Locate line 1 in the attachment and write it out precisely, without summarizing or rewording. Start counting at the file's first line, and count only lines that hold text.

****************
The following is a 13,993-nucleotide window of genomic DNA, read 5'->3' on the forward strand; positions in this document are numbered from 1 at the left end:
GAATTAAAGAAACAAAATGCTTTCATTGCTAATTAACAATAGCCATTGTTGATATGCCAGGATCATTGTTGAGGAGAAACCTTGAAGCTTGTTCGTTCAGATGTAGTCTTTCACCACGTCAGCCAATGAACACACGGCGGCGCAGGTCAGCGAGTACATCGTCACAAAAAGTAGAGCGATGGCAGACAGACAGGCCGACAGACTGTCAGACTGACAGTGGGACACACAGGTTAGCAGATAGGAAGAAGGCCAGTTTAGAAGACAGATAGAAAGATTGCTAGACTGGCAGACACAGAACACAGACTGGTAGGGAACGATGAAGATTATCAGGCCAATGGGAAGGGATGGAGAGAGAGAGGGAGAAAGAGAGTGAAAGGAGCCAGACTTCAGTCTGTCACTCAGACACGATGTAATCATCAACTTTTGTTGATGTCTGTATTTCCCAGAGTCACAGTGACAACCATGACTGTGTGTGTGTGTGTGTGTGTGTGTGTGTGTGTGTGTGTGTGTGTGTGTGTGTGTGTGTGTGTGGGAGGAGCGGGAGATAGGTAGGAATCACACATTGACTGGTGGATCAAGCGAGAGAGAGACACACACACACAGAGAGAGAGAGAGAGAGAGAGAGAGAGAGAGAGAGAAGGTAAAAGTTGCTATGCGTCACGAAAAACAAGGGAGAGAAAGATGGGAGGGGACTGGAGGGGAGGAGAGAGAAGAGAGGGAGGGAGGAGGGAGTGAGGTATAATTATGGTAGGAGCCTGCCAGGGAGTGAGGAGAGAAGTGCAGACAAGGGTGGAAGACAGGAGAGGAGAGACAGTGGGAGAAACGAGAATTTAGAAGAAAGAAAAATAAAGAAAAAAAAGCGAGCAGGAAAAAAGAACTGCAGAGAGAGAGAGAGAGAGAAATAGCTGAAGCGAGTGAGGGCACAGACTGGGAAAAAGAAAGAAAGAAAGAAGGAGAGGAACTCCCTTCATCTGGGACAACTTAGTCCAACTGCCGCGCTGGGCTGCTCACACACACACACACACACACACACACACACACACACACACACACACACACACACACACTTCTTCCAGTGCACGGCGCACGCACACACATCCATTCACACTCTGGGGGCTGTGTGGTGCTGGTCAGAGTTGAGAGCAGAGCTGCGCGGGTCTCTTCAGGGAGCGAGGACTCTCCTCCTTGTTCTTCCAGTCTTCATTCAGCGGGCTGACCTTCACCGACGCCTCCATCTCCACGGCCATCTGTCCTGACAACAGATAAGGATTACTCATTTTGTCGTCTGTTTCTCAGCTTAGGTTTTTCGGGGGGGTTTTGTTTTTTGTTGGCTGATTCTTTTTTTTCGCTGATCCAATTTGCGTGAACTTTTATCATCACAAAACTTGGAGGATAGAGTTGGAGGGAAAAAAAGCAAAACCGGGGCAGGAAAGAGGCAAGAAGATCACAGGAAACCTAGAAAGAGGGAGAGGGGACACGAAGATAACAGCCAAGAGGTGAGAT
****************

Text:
The following is a 13,993-nucleotide window of genomic DNA, read 5'->3' on the forward strand; positions in this document are numbered from 1 at the left end: